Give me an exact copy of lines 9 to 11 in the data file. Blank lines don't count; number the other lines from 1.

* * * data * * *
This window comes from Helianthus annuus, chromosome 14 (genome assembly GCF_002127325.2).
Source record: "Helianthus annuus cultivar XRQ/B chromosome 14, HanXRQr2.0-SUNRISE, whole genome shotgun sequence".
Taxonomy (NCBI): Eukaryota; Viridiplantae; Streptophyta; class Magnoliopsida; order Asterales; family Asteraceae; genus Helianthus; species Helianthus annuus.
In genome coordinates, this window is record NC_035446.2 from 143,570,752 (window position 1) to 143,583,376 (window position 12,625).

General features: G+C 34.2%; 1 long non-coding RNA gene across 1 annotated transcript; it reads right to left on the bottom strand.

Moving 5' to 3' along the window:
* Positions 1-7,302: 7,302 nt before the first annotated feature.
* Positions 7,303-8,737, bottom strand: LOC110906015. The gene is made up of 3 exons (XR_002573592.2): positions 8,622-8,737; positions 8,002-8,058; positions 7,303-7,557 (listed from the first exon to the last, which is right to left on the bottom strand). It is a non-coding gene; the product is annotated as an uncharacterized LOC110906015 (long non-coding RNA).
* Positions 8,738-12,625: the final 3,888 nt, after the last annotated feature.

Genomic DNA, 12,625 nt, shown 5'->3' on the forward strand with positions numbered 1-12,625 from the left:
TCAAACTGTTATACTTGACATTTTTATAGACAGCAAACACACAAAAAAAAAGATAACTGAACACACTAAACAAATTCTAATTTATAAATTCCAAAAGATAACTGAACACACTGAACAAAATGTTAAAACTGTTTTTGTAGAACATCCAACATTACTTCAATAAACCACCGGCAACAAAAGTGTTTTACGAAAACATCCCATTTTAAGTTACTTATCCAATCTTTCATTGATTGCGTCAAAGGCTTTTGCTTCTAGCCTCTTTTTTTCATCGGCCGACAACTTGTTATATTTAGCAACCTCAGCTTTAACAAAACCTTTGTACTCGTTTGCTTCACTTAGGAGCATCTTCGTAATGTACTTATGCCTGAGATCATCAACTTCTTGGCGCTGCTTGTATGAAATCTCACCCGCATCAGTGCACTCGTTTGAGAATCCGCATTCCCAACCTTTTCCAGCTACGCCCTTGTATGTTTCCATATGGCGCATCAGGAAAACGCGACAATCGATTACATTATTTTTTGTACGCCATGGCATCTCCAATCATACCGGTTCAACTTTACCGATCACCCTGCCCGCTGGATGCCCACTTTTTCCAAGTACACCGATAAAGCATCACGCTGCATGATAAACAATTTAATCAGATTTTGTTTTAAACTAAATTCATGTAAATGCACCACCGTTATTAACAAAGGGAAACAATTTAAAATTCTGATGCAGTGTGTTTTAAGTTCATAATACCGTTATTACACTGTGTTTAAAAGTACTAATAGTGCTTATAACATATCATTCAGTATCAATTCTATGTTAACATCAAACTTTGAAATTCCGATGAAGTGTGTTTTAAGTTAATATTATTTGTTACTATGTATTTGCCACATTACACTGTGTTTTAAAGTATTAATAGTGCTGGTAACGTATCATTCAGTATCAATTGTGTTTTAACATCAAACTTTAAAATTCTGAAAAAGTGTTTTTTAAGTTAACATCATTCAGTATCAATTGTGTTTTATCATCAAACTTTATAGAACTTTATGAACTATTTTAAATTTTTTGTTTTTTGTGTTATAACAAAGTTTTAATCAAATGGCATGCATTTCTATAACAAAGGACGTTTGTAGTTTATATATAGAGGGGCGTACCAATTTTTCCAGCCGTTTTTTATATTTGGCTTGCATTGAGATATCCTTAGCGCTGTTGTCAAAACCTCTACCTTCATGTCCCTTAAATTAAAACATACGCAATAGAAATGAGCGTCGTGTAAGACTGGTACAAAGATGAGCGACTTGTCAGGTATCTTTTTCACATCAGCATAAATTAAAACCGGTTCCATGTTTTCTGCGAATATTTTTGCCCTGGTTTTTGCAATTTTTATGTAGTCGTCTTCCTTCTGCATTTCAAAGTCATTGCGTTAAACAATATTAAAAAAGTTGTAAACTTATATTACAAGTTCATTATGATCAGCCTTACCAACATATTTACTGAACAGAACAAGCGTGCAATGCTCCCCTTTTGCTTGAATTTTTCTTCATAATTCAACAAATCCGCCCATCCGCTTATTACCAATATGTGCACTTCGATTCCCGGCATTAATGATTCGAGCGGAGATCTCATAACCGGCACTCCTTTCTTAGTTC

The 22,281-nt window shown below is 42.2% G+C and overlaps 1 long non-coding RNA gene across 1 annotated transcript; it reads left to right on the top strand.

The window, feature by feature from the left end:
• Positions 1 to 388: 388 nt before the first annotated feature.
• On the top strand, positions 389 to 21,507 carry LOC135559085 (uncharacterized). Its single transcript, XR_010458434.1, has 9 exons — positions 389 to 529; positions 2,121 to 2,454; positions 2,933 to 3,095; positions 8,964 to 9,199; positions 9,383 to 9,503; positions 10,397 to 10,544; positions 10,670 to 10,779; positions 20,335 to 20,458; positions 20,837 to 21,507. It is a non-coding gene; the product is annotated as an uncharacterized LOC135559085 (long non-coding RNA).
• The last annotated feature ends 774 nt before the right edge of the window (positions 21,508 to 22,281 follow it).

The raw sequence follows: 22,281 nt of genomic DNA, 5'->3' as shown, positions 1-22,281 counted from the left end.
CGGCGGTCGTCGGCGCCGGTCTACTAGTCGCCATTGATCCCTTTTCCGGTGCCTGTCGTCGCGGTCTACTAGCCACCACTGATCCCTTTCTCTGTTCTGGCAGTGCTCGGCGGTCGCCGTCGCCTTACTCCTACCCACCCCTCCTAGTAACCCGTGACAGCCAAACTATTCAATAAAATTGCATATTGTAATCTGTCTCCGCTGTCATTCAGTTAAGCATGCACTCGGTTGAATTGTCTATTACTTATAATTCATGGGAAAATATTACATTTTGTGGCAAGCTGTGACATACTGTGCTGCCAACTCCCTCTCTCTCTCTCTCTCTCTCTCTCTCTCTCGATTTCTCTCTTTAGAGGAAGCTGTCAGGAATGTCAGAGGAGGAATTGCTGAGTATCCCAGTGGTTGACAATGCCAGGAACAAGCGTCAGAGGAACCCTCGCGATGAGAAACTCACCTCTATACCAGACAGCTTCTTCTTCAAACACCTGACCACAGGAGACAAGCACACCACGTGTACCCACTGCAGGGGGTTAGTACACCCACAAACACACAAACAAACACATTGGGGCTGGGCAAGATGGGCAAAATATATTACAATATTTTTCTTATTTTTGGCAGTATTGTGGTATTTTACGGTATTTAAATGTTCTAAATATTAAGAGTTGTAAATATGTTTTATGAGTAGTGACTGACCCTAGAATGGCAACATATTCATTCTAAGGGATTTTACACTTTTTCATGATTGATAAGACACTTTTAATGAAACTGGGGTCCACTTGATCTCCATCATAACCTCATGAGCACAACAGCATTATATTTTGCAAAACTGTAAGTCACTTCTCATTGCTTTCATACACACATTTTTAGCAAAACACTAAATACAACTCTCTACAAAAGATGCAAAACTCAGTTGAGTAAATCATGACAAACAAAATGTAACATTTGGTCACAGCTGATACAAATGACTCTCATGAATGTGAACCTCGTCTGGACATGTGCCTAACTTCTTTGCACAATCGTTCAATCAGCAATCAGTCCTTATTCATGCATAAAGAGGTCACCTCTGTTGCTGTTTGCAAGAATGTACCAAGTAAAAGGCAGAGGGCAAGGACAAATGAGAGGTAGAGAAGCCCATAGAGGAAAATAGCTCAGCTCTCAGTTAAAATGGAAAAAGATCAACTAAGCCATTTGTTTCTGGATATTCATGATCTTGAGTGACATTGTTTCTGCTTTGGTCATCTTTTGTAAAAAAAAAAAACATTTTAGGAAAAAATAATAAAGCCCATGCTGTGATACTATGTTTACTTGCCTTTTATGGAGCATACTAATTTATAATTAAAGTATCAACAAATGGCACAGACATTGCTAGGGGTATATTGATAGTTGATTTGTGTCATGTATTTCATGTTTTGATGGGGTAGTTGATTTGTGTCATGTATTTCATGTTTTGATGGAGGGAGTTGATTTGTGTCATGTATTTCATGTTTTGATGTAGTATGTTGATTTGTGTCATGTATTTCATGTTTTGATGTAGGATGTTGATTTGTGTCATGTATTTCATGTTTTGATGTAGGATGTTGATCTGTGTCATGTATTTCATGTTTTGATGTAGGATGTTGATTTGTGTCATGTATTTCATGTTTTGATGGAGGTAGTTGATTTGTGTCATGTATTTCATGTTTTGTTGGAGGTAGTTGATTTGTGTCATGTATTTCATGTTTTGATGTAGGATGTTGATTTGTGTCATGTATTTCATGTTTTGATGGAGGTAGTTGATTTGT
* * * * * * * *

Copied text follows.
* Positions 8,738-12,625: the final 3,888 nt, after the last annotated feature.

Genomic DNA, 12,625 nt, shown 5'->3' on the forward strand with positions numbered 1-12,625 from the left:
TCAAACTGTTATACTTGACATTTTTATAGACAGCAAACACACAAAAAAAAAGATAACTGAACACACTAAACAAATTCTAATTTATAAATTCCAAAAGATAACTGAACACACTGAACAAAATGTTAAAACTGTTTTTGTAGAACATCCAACATTACTTCAATAAACCACCGGCAACAAAAGTGTTTTACGAAAACATCCCATTTTAAGTTACTTATCCAATCTTTCATTGATTGCGTCAAAGGCTTTTGCTTCTAGCCTCTTTTTTTCATCGGCCGACAACTTGTTATATTTAGCAACCTCAGCTTTAACAAAACCTTTGTACTCGTTTGCTTCACTTAGGAGCATCTTCGTAATGTACTTATGCCTGAGATCATCAACTTCTTGGCGCTGCTTGTATGAAATCTCACCCGCATCAGTGCACTCGTTTGAGAATCCGCATTCCCAACCTTTTCCAGCTACGCCCTTGTATGTTTCCATATGGCGCATCAGGAAAACGCGACAATCGATTACATTATTTTTTGTACGCCATGGCATCTCCAATCATACCGGTTCAACTTTACCGATCACCCTGCCCGCTGGATGCCCACTTTTTCCAAGTACACCGATAAAGCATCACGCTGCATGATAAACAATTTAATCAGATTTTGTTTTAAACTAAATTCATGTAAATGCACCACCGTTATTAACAAAGGGAAACAATTTAAAATTCTGATGCAGTGTGTTTTAAGTTCATAATACCGTTATTACACTGTGTTTAAAAGTACTAATAGTGCTTATAACATATCATTCAGTATCAATTCTATGTTAACATCAAACTTTGAAATTCCGATGAAGTGTGTTTTAAGTTAATATTATTTGTTACTATGTATTTGCCACATTACACTGTGTTTTAAAGTATTAATAGTGCTGGTAACGTATCATTCAGTATCAATTGTGTTTTAACATCAAACTTTAAAATTCTGAAAAAGTGTTTTTTAAGTTAACATCATTCAGTATCAATTGTGTTTTATCATCAAACTTTATAGAACTTTATGAACTATTTTAAATTTTTTGTTTTTTGTGTTATAACAAAGTTTTAATCAAATGGCATGCATTTCTATAACAAAGGACGTTTGTAGTTTATATATAGAGGGGCGTACCAATTTTTCCAGCCGTTTTTTATATTTGGCTTGCATTGAGATATCCTTAGCGCTGTTGTCAAAACCTCTACCTTCATGTCCCTTAAATTAAAACATACGCAATAGAAATGAGCGTCGTGTAAGACTGGTACAAAGATGAGCGACTTGTCAGGTATCTTTTTCACATCAGCATAAATTAAAACCGGTTCCATGTTTTCTGCGAATATTTTTGCCCTGGTTTTTGCAATTTTTATGTAGTCGTCTTCCTTCTGCATTTCAAAGTCATTGCGTTAAACAATATTAAAAAAGTTGTAAACTTATATTACAAGTTCATTATGATCAGCCTTACCAACATATTTACTGAACAGAACAAGCGTGCAATGCTCCCCTTTTGCTTGAATTTTTCTTCATAATTCAACAAATCCGCCCATCCGCTTATTACCAATATGTGCACTTCGATTCCCGGCATTAATGATTCGAGCGGAGATCTCATAACCGGCACTCCTTTCTTAGTTC